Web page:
One item of note is due to the continued increase in the price of kosher wine (exacerbated for Israeli wines by the continued weakening of the Shekel against the dollar), many wines that were previously in the $30-50 range have exceeded the $50 price tag but aren’t necessarily special enough to get bumped to the Moshiach list (wines are sometimes left off the list entirely as being too expensive and unworthy to be called a Moshiach wine). As mentioned above, a selection of recommendations for Wine Over $50 will be added next week (they include the Capcanes Old Vine Carignan, Chateau Piada and Shirah Geshem, among many others).
- Adir, a, Lavan, 2013
- Adir, Kerem Ben Zimra, Cabernet Sauvignon, 2014
- Bat Shlomo, Betty’s Cuvee, 2012
- Borgo Reale, Signi, Brunello di Montalcino, 2007 [US]
- Carmel, Mediterranean, 2010
- Château Les Roches de Yon Figeac, 2012 [US]
- Château Maïme, Côtes de Provence, Rosé, 2014 [US]
- Chateau Le Vieux Chantre, Puisseguin-Saint-Emilion, 2013 [US]
- Dalton, Single Vineyard, Cabernet Sauvignon, 2013
- Domaine du Castel, “C”, Chardonnay, 2014 (also the 2013 Petite Castel)
- Domaine Netofa, Latour Netofa, Red, 2012 (also the 2013 Latour White)
- Domaine Netofa, Ruby Port, 2012 [Israel]
- Drappier, Carte D’Or, Brut, n.v. (the Carte Blanche as well) [US]
- Earl Christian Bonfils, Gigondas, Grand Reserve, 2014
- Elvi, EL26, 2010 [US]
- Flam, Reserve, Merlot, 2012 (also the 2012 Reserve Syrah)
- Four Gates, Merlot, 2012 (also the 2013 Syrah & 2011 Chardonnay) [US]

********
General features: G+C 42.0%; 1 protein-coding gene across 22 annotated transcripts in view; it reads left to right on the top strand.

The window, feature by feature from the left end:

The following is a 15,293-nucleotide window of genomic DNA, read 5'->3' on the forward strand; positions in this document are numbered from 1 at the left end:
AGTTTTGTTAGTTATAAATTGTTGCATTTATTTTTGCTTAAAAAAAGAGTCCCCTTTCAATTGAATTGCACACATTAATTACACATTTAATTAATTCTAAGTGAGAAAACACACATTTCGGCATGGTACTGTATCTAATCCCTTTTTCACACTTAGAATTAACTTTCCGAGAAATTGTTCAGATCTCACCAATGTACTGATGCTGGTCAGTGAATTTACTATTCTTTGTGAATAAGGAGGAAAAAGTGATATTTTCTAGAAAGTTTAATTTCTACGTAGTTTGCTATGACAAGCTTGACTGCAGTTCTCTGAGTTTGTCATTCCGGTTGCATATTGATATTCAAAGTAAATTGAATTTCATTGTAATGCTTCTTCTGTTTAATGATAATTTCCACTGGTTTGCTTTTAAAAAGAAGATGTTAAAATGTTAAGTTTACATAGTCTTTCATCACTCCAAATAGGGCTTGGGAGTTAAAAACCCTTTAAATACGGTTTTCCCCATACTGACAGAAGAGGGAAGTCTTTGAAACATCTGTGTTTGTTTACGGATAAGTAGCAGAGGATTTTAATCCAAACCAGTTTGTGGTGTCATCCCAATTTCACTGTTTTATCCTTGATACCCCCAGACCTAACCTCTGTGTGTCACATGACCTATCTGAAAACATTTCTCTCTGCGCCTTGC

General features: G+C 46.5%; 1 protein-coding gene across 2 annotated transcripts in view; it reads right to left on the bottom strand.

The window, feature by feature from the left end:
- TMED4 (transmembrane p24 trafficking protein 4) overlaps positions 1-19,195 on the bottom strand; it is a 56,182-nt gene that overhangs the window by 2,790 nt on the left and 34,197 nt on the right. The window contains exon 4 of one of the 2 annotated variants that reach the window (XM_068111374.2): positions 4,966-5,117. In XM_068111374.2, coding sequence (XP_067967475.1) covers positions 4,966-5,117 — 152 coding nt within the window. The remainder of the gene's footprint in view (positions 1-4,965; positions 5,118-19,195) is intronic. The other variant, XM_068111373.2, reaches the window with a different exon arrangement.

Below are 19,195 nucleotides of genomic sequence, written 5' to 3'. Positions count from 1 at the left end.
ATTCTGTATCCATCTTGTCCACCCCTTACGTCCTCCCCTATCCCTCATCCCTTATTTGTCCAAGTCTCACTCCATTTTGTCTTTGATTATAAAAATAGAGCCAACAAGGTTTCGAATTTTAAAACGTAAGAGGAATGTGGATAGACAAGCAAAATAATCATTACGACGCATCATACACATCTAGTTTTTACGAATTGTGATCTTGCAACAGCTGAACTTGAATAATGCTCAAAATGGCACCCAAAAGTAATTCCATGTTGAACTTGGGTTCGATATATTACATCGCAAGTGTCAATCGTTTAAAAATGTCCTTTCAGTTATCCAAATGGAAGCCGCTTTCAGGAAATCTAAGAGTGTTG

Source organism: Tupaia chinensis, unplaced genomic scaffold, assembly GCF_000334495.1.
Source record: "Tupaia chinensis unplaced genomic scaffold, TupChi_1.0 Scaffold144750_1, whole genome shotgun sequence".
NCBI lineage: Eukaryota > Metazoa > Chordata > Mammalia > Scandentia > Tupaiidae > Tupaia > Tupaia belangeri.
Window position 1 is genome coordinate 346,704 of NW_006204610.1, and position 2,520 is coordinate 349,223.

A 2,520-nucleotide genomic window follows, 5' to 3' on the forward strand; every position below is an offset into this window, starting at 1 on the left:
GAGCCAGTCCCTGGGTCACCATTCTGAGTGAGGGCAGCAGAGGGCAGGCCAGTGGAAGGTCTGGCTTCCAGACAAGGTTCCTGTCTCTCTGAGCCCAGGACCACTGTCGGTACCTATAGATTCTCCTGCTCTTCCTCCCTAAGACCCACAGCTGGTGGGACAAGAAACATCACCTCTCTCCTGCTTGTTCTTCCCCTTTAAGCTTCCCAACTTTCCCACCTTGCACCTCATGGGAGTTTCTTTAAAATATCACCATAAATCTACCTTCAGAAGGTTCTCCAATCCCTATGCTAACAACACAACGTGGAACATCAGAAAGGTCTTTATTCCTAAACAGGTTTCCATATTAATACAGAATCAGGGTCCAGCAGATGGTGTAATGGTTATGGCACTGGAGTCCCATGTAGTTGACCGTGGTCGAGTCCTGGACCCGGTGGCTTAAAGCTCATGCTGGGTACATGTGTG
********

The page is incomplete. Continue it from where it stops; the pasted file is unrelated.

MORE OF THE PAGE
- Gat Shomron, 24K, “Ice Wine-Style” Viognier, 2011 [Israel]
- Golan Heights Winery, Yarden, Brut, Rosé, 2010
- Golan Heights Winery, Yarden T2, 2009
- Gvaot, Gofna Reserve, Cabernet Franc, 2014 (also the 2013 Petit Verdot)
- Gvaot, Gofna Reserve, Pinot Noir, 2013 (also 2012 Masada Pinot but more expensive)
- Hagafen, Brut Cuvee, 2012
- Herzog, Eagles Landing, Syrah, Reserve, Paso Robles, 2012 (also the 2013 Pinot Noir) [US]
- Hajdu, Adventurers Guild, Nebbiolo, 2014 [US]
- Hajdu, Grenache, 2014 (also the 2014 Syrah)
- Jezreel Valley, Single Vineyard, Carignan, 2012
- Lewis Pasco, Liquidity, 2012
- Lueria, Grand Vital, 2011
- Matar, Sauvignon Blanc-Sémillon, 2014 (also the 2014 Chenin Blanc [Israel])
- Mia Luce, Rosso, 2013 (Israel)
- Ramot Naftaly, Barbera, 2013 (also the Malbec and Petit Verdot)
- Recanati, Mediterranean Reserve, Carignan, 2013 (also the 2013 Marselan and Syrah)
- Recanati, Special Reserve, Red, 2012
- Shiloh, Legend II, 2012
- Shiloh, Secret Reserve, Merlot, 2013
- Shirah, Bro-Duex, 2013 (also the 2013 Counter-Punch) [US]
- Tulip, Reserve, Syrah, 2013
- Trio, Special Cuvee, 2011
- Tzora, Shoresh, Red, 2013
- Yatir, Petit Verdot, 2010
Moshiach Wines (for more Moshiach Wines, check out my Best Wines of 2014)
As prices rose over the last couple of years, a number of wines that previously fit into the $30-50 range crossed over into the over $50 range, which for this guide, requires something more than just being expensive to earn the Moshiach wine moniker. Moshiach wines are those really special wines; typically wines that represent top-notch winemaking coupled with the need for a bit of patience as these wines typically only show their best after some years of additional aging in the bottle. Unfortunately, in this world of instant gratification, the majority of wines are consumed relatively shortly after they are purchased which, for most of the highest-end wines, is a crying shame. While many top tier wines are ready to drink upon release (especially from the “softer” and more recent 2009 and 2010 Israeli vintages), some years of aging allows the wines to better integrate and really become the beauties imagined by their talented winemakers. Over the course of the past year, I have attended a number of tastings dedicated to the pleasures of these aged wines and can only reiterate that aging and storing the higher-end wines for a few years can yield a stratospheric ROI and is time, effort and expense well worth undertaking.